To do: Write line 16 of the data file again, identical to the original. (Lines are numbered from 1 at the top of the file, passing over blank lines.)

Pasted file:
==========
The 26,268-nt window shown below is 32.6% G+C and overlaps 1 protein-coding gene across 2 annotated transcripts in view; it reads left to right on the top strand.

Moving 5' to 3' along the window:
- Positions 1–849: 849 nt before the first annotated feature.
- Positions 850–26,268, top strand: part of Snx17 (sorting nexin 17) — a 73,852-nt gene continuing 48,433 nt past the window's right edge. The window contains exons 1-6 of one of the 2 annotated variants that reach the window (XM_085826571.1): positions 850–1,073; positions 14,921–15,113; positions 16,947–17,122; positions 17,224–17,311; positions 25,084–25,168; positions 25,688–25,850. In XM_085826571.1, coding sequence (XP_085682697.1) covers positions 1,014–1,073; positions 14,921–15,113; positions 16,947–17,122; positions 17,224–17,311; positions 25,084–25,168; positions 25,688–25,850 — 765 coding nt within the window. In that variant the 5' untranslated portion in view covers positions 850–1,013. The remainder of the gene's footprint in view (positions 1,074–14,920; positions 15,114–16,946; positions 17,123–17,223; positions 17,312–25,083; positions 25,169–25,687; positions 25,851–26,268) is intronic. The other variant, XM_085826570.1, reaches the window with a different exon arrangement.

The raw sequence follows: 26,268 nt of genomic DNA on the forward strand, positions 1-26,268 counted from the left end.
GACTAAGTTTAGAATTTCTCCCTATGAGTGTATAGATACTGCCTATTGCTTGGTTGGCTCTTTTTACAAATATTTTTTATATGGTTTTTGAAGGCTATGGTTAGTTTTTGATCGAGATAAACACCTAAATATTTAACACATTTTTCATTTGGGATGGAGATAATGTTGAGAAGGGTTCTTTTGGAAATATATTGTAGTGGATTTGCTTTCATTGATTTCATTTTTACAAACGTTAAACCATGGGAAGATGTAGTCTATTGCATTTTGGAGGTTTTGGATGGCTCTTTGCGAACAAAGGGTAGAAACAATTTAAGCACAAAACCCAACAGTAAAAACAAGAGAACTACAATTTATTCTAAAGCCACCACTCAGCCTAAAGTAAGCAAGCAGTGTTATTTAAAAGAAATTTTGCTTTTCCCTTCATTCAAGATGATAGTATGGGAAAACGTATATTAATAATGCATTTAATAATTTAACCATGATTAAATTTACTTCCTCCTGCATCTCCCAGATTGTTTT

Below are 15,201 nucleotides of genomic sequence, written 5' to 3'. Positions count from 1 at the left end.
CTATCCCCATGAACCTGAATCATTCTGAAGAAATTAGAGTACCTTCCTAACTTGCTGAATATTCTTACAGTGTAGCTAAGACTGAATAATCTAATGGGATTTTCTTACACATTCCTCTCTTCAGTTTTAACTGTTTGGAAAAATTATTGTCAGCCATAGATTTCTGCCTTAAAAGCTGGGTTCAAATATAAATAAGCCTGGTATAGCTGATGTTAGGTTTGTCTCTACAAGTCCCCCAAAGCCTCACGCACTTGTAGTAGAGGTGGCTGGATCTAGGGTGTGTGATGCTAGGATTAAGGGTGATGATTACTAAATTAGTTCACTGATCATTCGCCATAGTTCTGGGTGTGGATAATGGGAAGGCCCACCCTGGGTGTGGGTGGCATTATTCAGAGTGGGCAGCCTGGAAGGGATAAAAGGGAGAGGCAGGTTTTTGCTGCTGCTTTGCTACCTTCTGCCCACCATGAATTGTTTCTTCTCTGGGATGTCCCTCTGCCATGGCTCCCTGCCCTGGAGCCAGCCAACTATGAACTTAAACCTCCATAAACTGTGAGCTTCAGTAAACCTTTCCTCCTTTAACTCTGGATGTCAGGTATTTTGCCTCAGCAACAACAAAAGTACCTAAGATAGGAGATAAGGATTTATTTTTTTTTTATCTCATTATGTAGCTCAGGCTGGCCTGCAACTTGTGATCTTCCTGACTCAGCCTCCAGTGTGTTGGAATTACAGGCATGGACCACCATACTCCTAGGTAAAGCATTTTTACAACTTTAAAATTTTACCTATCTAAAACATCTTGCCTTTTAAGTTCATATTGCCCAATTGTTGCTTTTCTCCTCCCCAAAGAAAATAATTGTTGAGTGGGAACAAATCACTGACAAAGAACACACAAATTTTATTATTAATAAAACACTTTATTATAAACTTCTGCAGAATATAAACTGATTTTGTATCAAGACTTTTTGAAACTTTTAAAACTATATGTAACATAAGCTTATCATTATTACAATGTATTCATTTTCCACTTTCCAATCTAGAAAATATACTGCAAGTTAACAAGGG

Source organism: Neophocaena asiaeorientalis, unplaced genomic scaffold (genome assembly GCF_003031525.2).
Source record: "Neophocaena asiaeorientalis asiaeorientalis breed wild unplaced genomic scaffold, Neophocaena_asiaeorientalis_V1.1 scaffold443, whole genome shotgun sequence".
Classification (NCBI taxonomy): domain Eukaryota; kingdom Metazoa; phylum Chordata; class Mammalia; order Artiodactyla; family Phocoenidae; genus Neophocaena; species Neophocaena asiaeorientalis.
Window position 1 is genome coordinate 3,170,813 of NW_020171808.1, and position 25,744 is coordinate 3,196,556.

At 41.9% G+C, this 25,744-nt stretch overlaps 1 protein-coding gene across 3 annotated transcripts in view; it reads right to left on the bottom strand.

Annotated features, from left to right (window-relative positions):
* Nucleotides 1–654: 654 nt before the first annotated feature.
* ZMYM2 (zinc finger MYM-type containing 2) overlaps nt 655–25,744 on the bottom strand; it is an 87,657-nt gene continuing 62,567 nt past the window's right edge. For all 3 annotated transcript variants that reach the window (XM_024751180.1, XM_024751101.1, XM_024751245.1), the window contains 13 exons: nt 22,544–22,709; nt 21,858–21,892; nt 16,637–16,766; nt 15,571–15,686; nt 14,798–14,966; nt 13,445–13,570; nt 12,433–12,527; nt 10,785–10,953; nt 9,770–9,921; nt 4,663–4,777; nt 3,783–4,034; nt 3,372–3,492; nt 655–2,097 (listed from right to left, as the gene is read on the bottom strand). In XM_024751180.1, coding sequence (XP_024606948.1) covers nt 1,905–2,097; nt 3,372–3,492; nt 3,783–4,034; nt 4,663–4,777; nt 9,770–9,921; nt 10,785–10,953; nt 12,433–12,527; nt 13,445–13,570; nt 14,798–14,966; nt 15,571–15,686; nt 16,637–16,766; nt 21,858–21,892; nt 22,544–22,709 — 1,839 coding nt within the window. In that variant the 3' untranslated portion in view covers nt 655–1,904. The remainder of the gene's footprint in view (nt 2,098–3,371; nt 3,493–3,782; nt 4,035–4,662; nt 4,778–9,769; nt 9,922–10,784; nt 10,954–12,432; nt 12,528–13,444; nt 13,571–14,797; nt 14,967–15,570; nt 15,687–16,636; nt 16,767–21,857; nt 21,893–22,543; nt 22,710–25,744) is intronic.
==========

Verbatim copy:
* ZMYM2 (zinc finger MYM-type containing 2) overlaps nt 655–25,744 on the bottom strand; it is an 87,657-nt gene continuing 62,567 nt past the window's right edge. For all 3 annotated transcript variants that reach the window (XM_024751180.1, XM_024751101.1, XM_024751245.1), the window contains 13 exons: nt 22,544–22,709; nt 21,858–21,892; nt 16,637–16,766; nt 15,571–15,686; nt 14,798–14,966; nt 13,445–13,570; nt 12,433–12,527; nt 10,785–10,953; nt 9,770–9,921; nt 4,663–4,777; nt 3,783–4,034; nt 3,372–3,492; nt 655–2,097 (listed from right to left, as the gene is read on the bottom strand). In XM_024751180.1, coding sequence (XP_024606948.1) covers nt 1,905–2,097; nt 3,372–3,492; nt 3,783–4,034; nt 4,663–4,777; nt 9,770–9,921; nt 10,785–10,953; nt 12,433–12,527; nt 13,445–13,570; nt 14,798–14,966; nt 15,571–15,686; nt 16,637–16,766; nt 21,858–21,892; nt 22,544–22,709 — 1,839 coding nt within the window. In that variant the 3' untranslated portion in view covers nt 655–1,904. The remainder of the gene's footprint in view (nt 2,098–3,371; nt 3,493–3,782; nt 4,035–4,662; nt 4,778–9,769; nt 9,922–10,784; nt 10,954–12,432; nt 12,528–13,444; nt 13,571–14,797; nt 14,967–15,570; nt 15,687–16,636; nt 16,767–21,857; nt 21,893–22,543; nt 22,710–25,744) is intronic.